Re-examining the Purchasing Power Parity Hypothesis Over Two centuries
This paper reexamines the stationarity of the dollar-sterling real exchange rate using the two centuries of data analyzed in Lothian and Taylor (LT) (1996). We fit univariate time series models for the real exchange rate that dominate the stationary AR(1) specification chosen by LT and the random walk alternative they consider. The differences in our conlusions arise from two primary sources: (1) choice of lag length in the augmented Dickey-Fuller regressions on which the unit root tests are based, and/or (2) realization that the absence of a unit root is necessary but not sufficient for stationarity. Deterministic time trends (and structural breaks) can also give rise to nonstationary RER series. LT (1996) also compare the out-of-sample forecasting results of their stationary AR(1) model with the random work model over the 1973-90 period. They find that the AR(1) forecasts outperform the random walk model. Moreover, the relative superiority of the AR(1) model increases monotonically as the forecast horizon extends from one year to five years. We find that the dollar-sterling real exchange rate is better modeled as either trend stationary process or as a difference stationary process with an MA(5) error. Compared with these two non-stationary specifications, the AR(1) model no longer dominates in out-of-sample forecasts at all time horizons. When the out-of-sample forecasting exercise extends from 1946 onward, our non-stationary models strictly dominate the stationary AR(1) specification. Moreover, the latter forecast exercise indicates the stability of the non-stationary specifications over the pre-float and recent floating rate period. Our results suggest, contrary to LT, that long-run PPP does not hold for the dollar-sterling exchange rate.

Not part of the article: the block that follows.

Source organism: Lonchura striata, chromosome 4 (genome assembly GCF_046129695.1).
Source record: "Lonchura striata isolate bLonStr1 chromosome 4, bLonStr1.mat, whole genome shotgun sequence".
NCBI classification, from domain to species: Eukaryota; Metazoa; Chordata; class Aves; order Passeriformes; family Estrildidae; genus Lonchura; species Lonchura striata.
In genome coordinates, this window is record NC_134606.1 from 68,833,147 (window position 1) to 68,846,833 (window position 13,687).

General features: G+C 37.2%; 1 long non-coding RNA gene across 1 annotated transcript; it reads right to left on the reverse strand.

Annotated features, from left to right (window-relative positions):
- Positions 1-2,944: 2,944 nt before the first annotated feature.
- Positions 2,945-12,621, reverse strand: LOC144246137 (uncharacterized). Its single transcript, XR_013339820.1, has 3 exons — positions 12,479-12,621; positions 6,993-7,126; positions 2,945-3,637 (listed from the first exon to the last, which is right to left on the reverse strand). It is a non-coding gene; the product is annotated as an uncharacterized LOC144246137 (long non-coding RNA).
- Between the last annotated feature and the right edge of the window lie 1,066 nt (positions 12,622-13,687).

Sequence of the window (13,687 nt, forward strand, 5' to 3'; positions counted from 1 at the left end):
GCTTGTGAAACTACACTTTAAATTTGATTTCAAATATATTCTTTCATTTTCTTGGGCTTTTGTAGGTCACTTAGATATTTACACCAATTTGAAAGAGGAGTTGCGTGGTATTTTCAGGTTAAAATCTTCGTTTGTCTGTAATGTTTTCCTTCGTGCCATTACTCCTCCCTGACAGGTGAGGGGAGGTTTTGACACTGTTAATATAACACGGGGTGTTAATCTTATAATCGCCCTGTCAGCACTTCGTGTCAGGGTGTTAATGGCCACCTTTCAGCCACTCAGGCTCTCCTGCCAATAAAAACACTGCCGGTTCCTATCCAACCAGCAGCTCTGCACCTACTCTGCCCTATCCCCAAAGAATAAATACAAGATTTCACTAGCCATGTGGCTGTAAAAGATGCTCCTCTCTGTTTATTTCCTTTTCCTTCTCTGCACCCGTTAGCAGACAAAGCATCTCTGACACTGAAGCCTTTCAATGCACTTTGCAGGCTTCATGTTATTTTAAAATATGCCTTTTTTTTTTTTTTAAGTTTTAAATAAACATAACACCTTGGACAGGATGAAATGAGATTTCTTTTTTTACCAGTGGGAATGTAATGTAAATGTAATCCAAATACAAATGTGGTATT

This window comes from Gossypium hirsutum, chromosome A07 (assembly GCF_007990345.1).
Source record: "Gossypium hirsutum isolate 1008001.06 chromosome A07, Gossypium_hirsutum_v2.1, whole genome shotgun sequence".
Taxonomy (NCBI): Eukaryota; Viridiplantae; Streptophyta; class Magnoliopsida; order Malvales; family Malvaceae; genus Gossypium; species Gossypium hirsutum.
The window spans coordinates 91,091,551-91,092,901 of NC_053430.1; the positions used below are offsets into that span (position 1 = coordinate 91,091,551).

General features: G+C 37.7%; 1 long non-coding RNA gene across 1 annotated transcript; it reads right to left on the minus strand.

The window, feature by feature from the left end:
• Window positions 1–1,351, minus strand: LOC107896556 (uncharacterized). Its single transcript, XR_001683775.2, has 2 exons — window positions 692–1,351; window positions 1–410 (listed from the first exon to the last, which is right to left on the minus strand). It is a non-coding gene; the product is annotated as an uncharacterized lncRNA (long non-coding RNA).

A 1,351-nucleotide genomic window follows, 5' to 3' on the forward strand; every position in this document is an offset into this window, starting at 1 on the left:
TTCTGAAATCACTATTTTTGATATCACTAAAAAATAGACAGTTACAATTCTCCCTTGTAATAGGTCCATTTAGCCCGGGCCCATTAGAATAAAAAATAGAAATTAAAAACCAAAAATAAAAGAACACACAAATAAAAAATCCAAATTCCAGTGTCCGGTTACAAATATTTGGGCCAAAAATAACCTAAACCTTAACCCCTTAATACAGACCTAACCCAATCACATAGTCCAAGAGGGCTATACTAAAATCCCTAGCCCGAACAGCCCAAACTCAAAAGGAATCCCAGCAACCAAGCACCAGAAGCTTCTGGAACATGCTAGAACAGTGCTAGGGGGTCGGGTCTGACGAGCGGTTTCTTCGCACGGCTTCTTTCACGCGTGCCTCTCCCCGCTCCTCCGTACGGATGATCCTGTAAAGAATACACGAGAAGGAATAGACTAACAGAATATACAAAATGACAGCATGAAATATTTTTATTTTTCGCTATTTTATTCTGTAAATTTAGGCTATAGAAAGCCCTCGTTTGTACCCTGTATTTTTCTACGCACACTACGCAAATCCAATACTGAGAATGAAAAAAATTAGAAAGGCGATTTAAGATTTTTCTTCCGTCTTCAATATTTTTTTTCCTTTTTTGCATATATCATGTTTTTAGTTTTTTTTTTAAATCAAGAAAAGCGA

|Date of creation:||25 Feb 1998|
|Note:||Type of Document - Microsoft Word 97; prepared on IBM PC; to print on HP; pages: 14 ; figures: included. The authors thank Jim Lothian for providing the data set used in this study.|
|Contact details of provider:|| Web page: http://econwpa.repec.org|
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